In February 2023, The Australia Institute filed a complaint with the ACCC on the basis that Climate Active certification may be misleading or deceptive under consumer law. Examples include fossil fuel companies, with plans to increase their production of fossil fuels, achieving ‘carbon neutral’ accreditation by offsetting emissions from their office buildings.

The scheme’s credibility has also been impacted by ongoing scrutiny directed at domestic and international carbon markets alike, from the Chubb Review, the Climate Change Authority’s review of international offsets in 2022, and media investigations. Climate Active relies on the principle of offsetting to underpin carbon neutrality claims but has no minimum requirements for actual emissions reduction and allows for use of offsets of questionable quality.

Increased action by Australian Securities and Investments Commission (ASIC), Australian Prudential Regulation Authority (APRA) and the ACCC against greenwashing mean that companies face significant legal risks if their climate-related claims are considered insufficiently robust.

What do businesses need to know about the current CA review?

Climate Active’s proposed changes would establish a new credential more aligned with principles for effective decarbonisation. Key changes include:

Requiring companies set an emissions reduction trajectory consistent with Australia’s national targets – and deliver on it

Although Climate Active requires companies achieve ongoing emissions reductions this has not been enforced in practice. It’s now proposes companies set a near-term target that is, at a minimum, consistent with Australia’s Nationally Determined Contribution (NDC) of 43% below 2005 levels by 2030, and a long-term target consistent with net zero by 2050. Thereafter companies will need to show their emissions are on track to maintain certification.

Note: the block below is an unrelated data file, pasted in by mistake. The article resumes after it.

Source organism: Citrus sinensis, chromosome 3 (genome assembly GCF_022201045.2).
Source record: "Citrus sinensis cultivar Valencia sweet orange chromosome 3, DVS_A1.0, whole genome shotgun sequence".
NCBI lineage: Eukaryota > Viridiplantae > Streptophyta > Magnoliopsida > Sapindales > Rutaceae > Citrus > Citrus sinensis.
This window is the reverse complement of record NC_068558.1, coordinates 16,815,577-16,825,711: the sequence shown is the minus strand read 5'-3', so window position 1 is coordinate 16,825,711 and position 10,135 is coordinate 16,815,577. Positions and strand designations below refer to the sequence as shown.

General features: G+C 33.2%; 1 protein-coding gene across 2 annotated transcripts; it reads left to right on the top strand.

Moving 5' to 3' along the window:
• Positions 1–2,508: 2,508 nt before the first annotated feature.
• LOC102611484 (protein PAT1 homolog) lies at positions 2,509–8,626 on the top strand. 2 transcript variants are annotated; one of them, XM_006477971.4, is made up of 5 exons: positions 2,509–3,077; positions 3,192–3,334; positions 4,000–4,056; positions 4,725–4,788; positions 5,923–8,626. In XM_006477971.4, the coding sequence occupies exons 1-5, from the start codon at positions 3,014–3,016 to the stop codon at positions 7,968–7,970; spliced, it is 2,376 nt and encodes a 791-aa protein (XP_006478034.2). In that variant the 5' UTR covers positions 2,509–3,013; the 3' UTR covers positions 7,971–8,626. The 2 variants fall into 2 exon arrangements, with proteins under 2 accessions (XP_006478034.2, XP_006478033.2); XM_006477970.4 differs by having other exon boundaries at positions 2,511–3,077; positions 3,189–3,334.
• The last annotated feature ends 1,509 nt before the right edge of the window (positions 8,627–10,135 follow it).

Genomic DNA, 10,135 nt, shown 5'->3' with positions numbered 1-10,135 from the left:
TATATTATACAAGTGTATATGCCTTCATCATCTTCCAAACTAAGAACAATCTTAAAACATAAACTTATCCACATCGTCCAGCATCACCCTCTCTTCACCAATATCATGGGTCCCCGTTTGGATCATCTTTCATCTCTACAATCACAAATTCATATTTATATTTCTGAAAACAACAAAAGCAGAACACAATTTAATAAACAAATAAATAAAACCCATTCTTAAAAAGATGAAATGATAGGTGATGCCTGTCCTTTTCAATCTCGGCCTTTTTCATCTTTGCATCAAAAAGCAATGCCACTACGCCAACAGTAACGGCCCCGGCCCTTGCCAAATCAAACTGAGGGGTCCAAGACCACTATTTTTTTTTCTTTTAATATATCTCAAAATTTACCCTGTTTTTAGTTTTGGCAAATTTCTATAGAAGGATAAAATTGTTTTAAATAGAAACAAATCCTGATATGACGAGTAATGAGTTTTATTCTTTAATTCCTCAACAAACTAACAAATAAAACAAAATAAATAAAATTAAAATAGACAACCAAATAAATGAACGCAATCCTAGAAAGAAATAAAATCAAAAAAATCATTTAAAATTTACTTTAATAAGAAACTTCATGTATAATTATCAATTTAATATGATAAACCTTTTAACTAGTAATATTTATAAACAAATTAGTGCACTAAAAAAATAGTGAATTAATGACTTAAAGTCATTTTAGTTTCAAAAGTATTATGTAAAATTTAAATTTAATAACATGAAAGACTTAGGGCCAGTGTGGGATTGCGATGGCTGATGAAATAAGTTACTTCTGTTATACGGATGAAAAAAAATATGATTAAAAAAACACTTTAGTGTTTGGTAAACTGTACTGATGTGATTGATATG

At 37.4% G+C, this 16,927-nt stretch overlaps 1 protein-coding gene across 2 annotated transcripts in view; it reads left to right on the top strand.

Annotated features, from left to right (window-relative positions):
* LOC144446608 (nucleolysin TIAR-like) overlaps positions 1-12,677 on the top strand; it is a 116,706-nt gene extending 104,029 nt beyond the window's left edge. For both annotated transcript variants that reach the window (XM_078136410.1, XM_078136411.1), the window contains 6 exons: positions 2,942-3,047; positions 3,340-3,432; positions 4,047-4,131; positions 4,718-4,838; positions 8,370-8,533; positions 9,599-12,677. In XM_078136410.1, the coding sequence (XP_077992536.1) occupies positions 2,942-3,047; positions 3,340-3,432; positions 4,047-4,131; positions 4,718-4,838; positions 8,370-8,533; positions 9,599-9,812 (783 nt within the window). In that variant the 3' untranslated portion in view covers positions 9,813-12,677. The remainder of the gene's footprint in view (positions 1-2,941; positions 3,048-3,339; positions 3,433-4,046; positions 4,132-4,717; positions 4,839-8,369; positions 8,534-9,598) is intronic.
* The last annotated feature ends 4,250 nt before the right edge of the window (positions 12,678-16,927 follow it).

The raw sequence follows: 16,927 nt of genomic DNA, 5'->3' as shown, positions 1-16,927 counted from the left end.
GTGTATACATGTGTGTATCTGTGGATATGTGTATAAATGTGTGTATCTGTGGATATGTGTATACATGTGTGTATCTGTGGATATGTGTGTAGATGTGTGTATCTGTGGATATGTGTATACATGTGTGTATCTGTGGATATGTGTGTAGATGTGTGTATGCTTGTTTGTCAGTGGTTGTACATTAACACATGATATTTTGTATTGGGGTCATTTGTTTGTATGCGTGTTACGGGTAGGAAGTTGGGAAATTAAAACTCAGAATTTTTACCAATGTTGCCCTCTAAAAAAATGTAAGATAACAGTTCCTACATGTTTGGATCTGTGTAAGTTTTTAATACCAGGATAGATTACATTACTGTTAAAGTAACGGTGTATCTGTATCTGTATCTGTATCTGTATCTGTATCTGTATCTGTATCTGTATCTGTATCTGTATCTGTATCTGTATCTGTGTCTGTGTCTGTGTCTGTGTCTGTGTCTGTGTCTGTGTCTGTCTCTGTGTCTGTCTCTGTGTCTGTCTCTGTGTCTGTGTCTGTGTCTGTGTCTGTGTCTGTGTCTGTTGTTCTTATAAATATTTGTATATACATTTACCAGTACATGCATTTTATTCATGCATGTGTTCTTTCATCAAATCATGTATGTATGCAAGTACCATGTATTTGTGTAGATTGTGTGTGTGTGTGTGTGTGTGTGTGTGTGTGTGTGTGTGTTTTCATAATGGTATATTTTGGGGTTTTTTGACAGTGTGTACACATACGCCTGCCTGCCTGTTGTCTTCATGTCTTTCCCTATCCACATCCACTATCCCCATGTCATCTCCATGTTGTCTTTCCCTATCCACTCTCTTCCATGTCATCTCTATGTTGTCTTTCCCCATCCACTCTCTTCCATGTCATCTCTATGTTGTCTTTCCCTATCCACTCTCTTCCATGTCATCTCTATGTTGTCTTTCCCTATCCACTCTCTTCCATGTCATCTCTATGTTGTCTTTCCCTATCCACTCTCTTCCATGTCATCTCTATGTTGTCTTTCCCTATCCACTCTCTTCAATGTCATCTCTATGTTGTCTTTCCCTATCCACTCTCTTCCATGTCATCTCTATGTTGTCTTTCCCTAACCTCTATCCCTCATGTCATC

Discontinuing use of “carbon neutral” as a claim

As ‘net zero’ and ‘carbon neutrality’ are often seen by consumers as interchangeable terms, there is inherent potential to cause confusion. ‘Net zero’ emerged from the Paris Agreement and the Science-based Target Initiative (SBTi), and is defined by the UN as ‘cutting greenhouse gas emissions to as close to zero as possible, with any remaining emissions re-absorbed from the atmosphere’[1]. SBTi’s net zero standard also requires the inclusion of all material emissions, including scope 3, in a company’s long-term target, typically 2040 or 2050. Net Zero delivers greater ambition and requires continuous improvement and a science-based approach to decarbonisation.

‘Carbon neutral’ is much more loosely defined and applies to corporate emissions at a point in time. The review proposes a new, undefined term be used instead. This follows the global push for consistent climate-related taxonomies - earlier this year, the EU started a process to ban the use of the term ‘carbon neutral’ in corporate claims.